Photos taken by US Army photographers in their official capacity as members of the US Army are usually public domain. You can find a lot of Iraq pictures, free to use, at the US Department of Defense's image server website: But be aware they are official releases—they are often selected to make soldiers look especially heroic or the enemy look especially bad. About half of the Iraq photos are soldiers giving children hugs and things like that, which I'm not sure is actually quite representative of how they spend their time! But they're free photos. -- (talk) 14:13, 17 March 2008 (UTC)
I'm just wondering where this "Irak" place is. Malcolm XIV (talk) 19:42, 17 March 2008 (UTC)
The country's name is Arabic, so there isn't any official spelling with Roman letters. Please remember that there are people from other countries posting questions here. It is spelled "Irak" in the Turkish language, for example. (talk) 20:30, 17 March 2008 (UTC)
I'm talking about Aïreq of course :). I'm looking for good quality pictures of the bombing of Baghdad but I'm having a hard time finding any. I want to re-use the pictures for colages (in a non-partizan way just looking for a city under siege with big explosions) and I'm wondering about the copyright issue. Keria (talk) 21:18, 17 March 2008 (UTC)
Irak is also how it is spelled in many other languages (German, Russian, etc.). Believe it or not, using a "Q" to designate a "K" sound is not entirely as common as one might think! Anyway, collages are tricky copyright-wise so you're right to be looking for public domain things! Unfortunately such images seem rare—unsurprisingly the Army/Air Force/etc. doesn't seem to have had a lot of people running around on the ground in Baghdad taking pictures at the time, so the only images we really have are those by foreign press services, for the most part. --Captain Ref Desk (talk) 22:00, 18 March 2008 (UTC)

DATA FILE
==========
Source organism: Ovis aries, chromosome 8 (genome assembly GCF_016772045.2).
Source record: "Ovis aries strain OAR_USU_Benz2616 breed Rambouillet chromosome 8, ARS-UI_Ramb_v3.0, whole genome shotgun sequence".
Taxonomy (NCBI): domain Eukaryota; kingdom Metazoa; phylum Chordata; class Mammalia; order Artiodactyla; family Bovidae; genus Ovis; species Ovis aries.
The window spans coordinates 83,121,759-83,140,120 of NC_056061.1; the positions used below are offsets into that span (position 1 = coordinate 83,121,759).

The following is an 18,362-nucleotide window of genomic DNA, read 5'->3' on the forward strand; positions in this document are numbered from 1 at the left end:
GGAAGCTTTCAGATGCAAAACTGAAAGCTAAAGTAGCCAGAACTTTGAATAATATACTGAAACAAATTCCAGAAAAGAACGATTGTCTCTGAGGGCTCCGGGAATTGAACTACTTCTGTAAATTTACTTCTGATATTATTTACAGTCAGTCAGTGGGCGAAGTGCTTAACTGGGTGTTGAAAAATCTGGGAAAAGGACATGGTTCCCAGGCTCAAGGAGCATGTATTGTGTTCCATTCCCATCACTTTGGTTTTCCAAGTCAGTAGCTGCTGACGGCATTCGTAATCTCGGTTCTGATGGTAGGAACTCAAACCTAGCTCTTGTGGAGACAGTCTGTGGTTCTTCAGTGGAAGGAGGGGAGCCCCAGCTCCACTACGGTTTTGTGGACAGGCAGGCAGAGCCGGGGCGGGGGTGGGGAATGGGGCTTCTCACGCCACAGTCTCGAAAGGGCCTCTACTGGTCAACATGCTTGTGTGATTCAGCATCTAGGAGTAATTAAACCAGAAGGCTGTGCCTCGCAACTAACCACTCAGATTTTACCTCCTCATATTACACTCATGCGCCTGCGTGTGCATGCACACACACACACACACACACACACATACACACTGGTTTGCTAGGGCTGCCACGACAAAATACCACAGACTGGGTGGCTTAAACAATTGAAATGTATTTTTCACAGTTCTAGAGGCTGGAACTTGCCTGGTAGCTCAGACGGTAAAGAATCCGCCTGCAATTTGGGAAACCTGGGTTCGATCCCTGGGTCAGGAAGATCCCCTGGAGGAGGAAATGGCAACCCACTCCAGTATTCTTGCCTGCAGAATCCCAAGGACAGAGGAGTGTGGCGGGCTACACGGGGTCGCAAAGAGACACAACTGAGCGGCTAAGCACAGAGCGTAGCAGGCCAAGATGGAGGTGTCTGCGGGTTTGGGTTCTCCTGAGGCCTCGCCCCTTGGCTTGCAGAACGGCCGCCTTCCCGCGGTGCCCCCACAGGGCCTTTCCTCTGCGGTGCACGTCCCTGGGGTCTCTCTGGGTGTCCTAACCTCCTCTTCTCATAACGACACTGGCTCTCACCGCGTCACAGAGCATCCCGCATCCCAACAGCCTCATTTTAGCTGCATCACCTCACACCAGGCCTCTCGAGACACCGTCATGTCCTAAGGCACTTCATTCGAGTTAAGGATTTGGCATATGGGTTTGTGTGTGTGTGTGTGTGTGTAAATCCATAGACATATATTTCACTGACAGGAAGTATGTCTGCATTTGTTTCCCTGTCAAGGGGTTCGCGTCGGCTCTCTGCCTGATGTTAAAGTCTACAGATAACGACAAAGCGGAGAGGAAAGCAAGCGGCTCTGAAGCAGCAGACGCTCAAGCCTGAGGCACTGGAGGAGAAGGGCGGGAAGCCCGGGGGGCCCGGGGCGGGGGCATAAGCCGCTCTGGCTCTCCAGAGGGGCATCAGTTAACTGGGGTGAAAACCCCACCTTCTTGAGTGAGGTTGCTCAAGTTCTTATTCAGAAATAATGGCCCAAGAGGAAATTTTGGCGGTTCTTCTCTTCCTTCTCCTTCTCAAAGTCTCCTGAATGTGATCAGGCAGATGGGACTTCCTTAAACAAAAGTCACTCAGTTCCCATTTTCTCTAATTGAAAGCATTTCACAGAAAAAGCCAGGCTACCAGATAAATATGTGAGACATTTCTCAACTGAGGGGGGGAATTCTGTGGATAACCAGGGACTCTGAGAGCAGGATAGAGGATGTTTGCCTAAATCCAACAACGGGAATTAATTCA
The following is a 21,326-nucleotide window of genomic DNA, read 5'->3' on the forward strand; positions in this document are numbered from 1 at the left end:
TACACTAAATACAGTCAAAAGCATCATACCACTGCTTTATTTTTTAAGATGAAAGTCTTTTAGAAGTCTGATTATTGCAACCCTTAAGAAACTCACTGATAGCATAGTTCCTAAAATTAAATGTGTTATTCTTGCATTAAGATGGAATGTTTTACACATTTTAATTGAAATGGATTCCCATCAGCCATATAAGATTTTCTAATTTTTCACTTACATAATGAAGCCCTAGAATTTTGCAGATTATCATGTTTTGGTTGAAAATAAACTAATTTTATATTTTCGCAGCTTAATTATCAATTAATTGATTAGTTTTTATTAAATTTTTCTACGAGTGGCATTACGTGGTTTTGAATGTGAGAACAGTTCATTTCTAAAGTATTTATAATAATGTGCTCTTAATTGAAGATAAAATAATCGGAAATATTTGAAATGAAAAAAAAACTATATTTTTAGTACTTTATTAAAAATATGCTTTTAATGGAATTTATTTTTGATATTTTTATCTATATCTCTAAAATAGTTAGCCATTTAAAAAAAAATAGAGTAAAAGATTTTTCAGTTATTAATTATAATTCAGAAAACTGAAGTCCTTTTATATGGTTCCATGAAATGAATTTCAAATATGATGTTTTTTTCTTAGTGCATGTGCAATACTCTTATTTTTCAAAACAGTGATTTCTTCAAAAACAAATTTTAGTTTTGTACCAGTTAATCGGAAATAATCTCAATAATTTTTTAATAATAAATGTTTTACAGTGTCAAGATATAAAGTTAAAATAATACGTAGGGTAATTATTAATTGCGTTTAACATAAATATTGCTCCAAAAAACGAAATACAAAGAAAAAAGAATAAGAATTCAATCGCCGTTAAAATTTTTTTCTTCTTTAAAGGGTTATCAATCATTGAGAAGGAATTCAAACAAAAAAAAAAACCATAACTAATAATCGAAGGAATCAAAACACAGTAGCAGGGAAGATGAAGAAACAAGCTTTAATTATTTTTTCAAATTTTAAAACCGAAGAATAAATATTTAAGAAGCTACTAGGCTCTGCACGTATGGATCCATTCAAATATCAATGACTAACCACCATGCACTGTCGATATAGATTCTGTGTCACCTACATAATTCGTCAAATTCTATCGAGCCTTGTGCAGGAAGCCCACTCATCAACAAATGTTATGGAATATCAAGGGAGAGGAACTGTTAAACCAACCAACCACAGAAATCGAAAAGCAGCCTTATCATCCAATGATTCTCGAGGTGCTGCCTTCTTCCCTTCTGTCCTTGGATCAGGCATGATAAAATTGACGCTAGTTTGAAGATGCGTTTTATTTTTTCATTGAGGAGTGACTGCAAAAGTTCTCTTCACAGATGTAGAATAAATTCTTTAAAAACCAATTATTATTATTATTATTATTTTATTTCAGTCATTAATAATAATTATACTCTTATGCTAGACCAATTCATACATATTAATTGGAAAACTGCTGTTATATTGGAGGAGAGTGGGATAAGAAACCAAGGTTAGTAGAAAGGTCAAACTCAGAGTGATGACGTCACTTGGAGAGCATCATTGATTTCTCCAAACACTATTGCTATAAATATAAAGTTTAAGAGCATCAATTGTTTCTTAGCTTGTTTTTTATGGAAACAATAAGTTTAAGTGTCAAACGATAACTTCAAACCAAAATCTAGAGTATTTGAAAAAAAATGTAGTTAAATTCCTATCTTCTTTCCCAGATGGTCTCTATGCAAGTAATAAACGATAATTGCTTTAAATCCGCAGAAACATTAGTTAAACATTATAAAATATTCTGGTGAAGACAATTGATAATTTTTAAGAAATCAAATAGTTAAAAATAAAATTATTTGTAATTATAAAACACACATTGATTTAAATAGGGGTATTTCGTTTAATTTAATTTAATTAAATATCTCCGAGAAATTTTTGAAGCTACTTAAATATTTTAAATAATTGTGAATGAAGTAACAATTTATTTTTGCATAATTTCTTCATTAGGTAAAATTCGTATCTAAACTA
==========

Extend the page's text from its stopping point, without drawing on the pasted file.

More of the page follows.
I'm not an Arabic speaker, but I believe it's not exactly a "K" sound -- it's further back in the throat. It's still a stop, not a fricative, but it has a slightly "duller" or more "muffled" sound than the letter K in English. That's probably why a different letter was chosen. --Trovatore (talk) 02:29, 19 March 2008 (UTC)
Sure, but in any case it's going to be an imperfect transliteration, and probably a very old one at that. In any case, far more languages seem to transliterate it as "Irak" than "Iraq", and from what I can tell it was even transliterated as "Irak" in English through most of the 20th century as well. --Captain Ref Desk (talk) 04:41, 19 March 2008 (UTC)
That's interesting that it's spelled with a к in Russian. I never noticed that before. Russian has the letter х (usu. translit. kh), which I would have thought was a lot closer to the Arabic sound than к is. -- JackofOz (talk) 04:02, 20 March 2008 (UTC)


Been curious about something: